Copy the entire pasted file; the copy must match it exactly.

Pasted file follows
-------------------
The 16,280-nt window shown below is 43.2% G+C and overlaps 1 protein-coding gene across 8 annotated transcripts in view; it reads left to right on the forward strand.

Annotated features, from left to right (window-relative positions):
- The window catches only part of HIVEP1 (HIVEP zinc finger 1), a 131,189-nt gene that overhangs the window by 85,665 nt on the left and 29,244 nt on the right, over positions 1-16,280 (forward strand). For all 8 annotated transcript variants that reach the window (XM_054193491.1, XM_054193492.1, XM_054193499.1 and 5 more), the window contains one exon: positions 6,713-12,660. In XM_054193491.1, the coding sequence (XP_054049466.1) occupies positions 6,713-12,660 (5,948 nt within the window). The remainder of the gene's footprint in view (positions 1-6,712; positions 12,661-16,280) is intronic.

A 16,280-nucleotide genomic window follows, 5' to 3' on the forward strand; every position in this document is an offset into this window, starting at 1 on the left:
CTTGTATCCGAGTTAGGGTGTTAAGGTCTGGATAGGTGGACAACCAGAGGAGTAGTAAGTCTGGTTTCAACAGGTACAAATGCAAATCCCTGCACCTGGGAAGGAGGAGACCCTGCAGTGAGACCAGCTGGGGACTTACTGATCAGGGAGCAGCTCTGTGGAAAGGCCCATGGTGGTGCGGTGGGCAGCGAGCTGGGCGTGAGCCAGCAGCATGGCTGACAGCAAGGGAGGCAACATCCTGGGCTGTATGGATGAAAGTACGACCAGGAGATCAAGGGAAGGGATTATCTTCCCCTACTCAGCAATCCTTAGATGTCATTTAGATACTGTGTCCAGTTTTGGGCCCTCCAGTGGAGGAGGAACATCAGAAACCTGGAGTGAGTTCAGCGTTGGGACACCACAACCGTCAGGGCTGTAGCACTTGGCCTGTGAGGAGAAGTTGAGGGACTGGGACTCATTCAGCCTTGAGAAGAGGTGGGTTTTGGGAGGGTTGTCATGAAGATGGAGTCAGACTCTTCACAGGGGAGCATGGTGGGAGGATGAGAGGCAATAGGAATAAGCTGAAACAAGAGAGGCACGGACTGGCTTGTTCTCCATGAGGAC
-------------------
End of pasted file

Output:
The 16,280-nt window shown below is 43.2% G+C and overlaps 1 protein-coding gene across 8 annotated transcripts in view; it reads left to right on the forward strand.

Annotated features, from left to right (window-relative positions):
- The window catches only part of HIVEP1 (HIVEP zinc finger 1), a 131,189-nt gene that overhangs the window by 85,665 nt on the left and 29,244 nt on the right, over positions 1-16,280 (forward strand). For all 8 annotated transcript variants that reach the window (XM_054193491.1, XM_054193492.1, XM_054193499.1 and 5 more), the window contains one exon: positions 6,713-12,660. In XM_054193491.1, the coding sequence (XP_054049466.1) occupies positions 6,713-12,660 (5,948 nt within the window). The remainder of the gene's footprint in view (positions 1-6,712; positions 12,661-16,280) is intronic.

A 16,280-nucleotide genomic window follows, 5' to 3' on the forward strand; every position in this document is an offset into this window, starting at 1 on the left:
CTTGTATCCGAGTTAGGGTGTTAAGGTCTGGATAGGTGGACAACCAGAGGAGTAGTAAGTCTGGTTTCAACAGGTACAAATGCAAATCCCTGCACCTGGGAAGGAGGAGACCCTGCAGTGAGACCAGCTGGGGACTTACTGATCAGGGAGCAGCTCTGTGGAAAGGCCCATGGTGGTGCGGTGGGCAGCGAGCTGGGCGTGAGCCAGCAGCATGGCTGACAGCAAGGGAGGCAACATCCTGGGCTGTATGGATGAAAGTACGACCAGGAGATCAAGGGAAGGGATTATCTTCCCCTACTCAGCAATCCTTAGATGTCATTTAGATACTGTGTCCAGTTTTGGGCCCTCCAGTGGAGGAGGAACATCAGAAACCTGGAGTGAGTTCAGCGTTGGGACACCACAACCGTCAGGGCTGTAGCACTTGGCCTGTGAGGAGAAGTTGAGGGACTGGGACTCATTCAGCCTTGAGAAGAGGTGGGTTTTGGGAGGGTTGTCATGAAGATGGAGTCAGACTCTTCACAGGGGAGCATGGTGGGAGGATGAGAGGCAATAGGAATAAGCTGAAACAAGAGAGGCACGGACTGGCTTGTTCTCCATGAGGAC